Lesbian sheriffs and gays on the school board – the new face of American politics

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A US Congressman, the Oregon Secretary of State, the sheriff of Dallas County and two members of the Orleans Parish School Board are among more than 70 openly lesbian, gay, bisexual and transgender candidates who won election to public office in the US yesterday.

The Gay & Lesbian Victory Fund, a group that financially support LGBT candidates of all parties, endorsed a record-breaking 111 candidates in 2008 and more than 70% of them have won their races.

“This was a watershed election,” said Chuck Wolfe, president and CEO of the Victory Fund.

He paid tribute to trailblazer Harvey Milk, probably the first out gay male politician in American history.

Known during his lifetime as “The Mayor of Castro Street,” he was elected to the San Francisco Board of Supervisors in 1977.

In his 11 months in office he sponsored a gay rights bill and helped to defeat a proposition that would have seen openly gay and lesbian teachers sacked.

He was gunned down at City Hall by Dan White, a disgruntled former Supervisor, on November 27th 1978.

A film of his life story, starring Sean Penn and called Milk, opens in the UK in January.

Yesterday Jared Polis of Colorado became the first openly gay man elected to the US Congress as a non-incumbent.

Kate Brown became the first openly LGBT Secretary of State in the US, and the second-highest ranking elected official in the state of Oregon. Brown is openly bisexual.

Sam Adams was elected mayor of Portland, Oregon earlier in the year. He will become the first openly gay mayor of one of the 30 largest US cities when he’s sworn in next year.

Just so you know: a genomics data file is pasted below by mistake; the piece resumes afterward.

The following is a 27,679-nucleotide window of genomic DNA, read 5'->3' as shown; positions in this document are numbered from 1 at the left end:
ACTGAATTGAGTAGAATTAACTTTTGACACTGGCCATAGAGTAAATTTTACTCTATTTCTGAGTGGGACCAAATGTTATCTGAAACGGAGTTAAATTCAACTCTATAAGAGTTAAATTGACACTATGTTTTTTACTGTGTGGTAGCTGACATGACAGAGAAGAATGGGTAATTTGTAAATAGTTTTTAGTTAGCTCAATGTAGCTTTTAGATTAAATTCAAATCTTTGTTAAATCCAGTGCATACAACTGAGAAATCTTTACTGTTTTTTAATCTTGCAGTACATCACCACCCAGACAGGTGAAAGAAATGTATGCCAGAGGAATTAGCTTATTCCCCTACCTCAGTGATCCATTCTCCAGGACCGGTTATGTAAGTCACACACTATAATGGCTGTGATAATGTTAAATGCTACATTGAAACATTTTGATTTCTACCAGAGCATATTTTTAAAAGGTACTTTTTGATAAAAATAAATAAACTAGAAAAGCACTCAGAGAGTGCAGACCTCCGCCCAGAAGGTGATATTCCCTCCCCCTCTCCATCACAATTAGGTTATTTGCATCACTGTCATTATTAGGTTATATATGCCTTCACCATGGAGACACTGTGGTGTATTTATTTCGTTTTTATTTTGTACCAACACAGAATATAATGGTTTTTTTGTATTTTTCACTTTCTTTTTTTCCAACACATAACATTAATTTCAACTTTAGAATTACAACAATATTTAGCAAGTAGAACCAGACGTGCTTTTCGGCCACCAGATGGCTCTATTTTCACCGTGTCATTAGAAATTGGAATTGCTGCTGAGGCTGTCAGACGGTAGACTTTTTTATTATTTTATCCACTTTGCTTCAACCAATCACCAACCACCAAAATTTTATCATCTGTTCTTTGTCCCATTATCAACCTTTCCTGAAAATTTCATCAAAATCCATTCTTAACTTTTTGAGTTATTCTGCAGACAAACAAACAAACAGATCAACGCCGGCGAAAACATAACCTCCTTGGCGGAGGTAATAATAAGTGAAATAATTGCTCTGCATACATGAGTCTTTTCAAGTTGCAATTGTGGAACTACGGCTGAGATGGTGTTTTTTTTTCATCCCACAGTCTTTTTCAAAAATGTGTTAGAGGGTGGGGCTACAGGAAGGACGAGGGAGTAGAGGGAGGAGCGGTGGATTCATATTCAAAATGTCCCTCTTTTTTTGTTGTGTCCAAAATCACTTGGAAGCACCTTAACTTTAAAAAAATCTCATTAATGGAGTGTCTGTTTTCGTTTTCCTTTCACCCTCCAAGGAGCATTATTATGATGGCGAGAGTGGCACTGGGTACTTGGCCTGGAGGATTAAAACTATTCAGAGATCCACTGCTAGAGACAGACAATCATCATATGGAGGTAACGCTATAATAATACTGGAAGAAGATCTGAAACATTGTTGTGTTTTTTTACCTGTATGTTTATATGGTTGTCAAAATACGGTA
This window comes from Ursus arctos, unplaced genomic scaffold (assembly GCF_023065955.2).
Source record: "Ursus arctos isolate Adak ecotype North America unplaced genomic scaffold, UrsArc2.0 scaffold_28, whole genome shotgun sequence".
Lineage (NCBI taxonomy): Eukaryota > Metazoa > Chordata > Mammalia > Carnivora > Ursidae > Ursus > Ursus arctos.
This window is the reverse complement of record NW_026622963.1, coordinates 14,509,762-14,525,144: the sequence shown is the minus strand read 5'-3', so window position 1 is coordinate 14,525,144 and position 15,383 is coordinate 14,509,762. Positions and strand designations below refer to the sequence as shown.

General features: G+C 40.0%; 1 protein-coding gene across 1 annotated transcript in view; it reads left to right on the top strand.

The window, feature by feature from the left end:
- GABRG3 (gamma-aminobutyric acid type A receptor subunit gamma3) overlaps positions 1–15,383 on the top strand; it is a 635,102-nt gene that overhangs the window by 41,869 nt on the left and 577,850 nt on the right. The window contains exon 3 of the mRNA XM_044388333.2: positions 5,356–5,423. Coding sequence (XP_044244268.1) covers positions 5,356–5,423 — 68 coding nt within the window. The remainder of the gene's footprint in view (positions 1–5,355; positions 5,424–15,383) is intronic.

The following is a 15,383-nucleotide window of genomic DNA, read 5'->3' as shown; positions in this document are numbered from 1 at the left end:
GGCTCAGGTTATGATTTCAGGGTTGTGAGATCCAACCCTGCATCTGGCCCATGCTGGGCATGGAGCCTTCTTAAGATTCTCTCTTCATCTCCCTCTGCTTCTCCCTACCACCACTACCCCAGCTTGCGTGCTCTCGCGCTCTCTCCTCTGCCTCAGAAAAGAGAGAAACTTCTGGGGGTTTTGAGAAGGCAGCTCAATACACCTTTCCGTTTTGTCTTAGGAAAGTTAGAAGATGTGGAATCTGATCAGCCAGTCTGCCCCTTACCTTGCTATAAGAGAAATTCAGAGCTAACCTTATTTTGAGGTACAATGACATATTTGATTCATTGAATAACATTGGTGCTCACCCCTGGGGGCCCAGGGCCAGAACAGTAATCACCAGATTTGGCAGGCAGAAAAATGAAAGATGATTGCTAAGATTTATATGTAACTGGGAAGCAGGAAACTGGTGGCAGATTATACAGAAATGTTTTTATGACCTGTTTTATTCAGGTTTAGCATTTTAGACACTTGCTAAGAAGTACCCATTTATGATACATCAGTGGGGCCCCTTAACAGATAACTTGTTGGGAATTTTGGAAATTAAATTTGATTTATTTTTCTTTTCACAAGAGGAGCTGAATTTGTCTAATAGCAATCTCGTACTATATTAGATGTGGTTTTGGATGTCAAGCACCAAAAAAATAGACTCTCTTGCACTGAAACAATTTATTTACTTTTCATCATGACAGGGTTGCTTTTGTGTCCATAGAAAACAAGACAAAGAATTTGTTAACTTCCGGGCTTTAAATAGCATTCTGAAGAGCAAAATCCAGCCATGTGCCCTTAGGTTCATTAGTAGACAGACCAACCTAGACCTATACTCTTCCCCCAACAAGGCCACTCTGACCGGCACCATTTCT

Jason Bartlett, who came out as gay in his current term, was re-elected to the Connecticut State House.

He is only the second openly gay African-American state legislator in the US.

Thomas Robichaux and Seth Bloom, both gay men, simultaneously became the first-ever openly LGBT elected officials in the state of Louisiana when they were elected to the Orleans Parish School Board in an October primary.

John Perez became the first openly gay person of colour elected to the California Assembly.

Lupe Valdez was reelected to a second term as sheriff of Dallas County, Texas.

First elected in 2004, Valdez was the first woman, the first Latina and the first out lesbian ever to win the post.

Kevin Beckner won a seat on the Hillsborough County Commission in Florida, unseating an anti-gay incumbent and becoming the first openly gay man elected in the county.

Rebecca Kaplan will be the first out lesbian to serve on the Oakland, Calif. City Council after winning her race Tuesday.

In Oklahoma, Corporation Commissioner Jim Roth was narrowly defeated in a statewide race after last-minute attack ads and mailers suggested he would push a “homosexual agenda” in his role as a regulator of the state’s energy industry.

Garnet Lewis, who was seeking a seat in the Michigan State House, was subject to an onslaught of anti-gay attacks in print and radio media outlets during the final week of her campaign. She lost her race.

“This election was an affirmation of the African-American civil rights movement that is more than a century old,” said Mr Wolfe.

“The LGBT movement is much younger, and it’s clear we still have much work to do to win true equality.

“The politics of fear and bigotry are not yet behind us, and we saw some heartbreaking examples of that in this election.

“On a day that demonstrated Americans’ commitment to inclusivity and equality, the sabotage of several openly LGBT candidates and the devastating outcomes of three statewide marriage bans were disappointingly inconsistent.

“I am confident that history will give us an opportunity to right those wrongs as we continue the journey toward full equality for all Americans,” Wolfe said.